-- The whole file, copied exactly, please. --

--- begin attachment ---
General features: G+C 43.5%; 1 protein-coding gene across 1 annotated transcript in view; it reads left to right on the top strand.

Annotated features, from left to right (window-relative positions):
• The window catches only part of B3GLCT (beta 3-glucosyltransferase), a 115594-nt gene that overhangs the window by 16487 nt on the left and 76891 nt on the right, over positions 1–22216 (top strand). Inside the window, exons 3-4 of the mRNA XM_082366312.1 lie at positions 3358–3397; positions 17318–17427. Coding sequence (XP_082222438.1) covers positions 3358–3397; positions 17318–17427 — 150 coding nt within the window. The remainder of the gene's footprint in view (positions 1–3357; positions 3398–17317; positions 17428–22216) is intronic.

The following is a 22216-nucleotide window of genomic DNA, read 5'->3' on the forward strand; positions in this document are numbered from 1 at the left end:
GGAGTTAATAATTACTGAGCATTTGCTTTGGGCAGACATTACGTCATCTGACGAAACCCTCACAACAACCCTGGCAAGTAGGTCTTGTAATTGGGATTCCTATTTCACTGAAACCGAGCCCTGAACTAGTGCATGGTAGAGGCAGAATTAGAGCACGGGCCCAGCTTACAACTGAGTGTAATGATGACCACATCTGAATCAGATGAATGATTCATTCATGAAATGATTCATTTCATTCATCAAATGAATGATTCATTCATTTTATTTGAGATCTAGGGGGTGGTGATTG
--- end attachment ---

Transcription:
General features: G+C 43.5%; 1 protein-coding gene across 1 annotated transcript in view; it reads left to right on the top strand.

Annotated features, from left to right (window-relative positions):
• The window catches only part of B3GLCT (beta 3-glucosyltransferase), a 115594-nt gene that overhangs the window by 16487 nt on the left and 76891 nt on the right, over positions 1–22216 (top strand). Inside the window, exons 3-4 of the mRNA XM_082366312.1 lie at positions 3358–3397; positions 17318–17427. Coding sequence (XP_082222438.1) covers positions 3358–3397; positions 17318–17427 — 150 coding nt within the window. The remainder of the gene's footprint in view (positions 1–3357; positions 3398–17317; positions 17428–22216) is intronic.

The following is a 22216-nucleotide window of genomic DNA, read 5'->3' on the forward strand; positions in this document are numbered from 1 at the left end:
GGAGTTAATAATTACTGAGCATTTGCTTTGGGCAGACATTACGTCATCTGACGAAACCCTCACAACAACCCTGGCAAGTAGGTCTTGTAATTGGGATTCCTATTTCACTGAAACCGAGCCCTGAACTAGTGCATGGTAGAGGCAGAATTAGAGCACGGGCCCAGCTTACAACTGAGTGTAATGATGACCACATCTGAATCAGATGAATGATTCATTCATGAAATGATTCATTTCATTCATCAAATGAATGATTCATTCATTTTATTTGAGATCTAGGGGGTGGTGATTG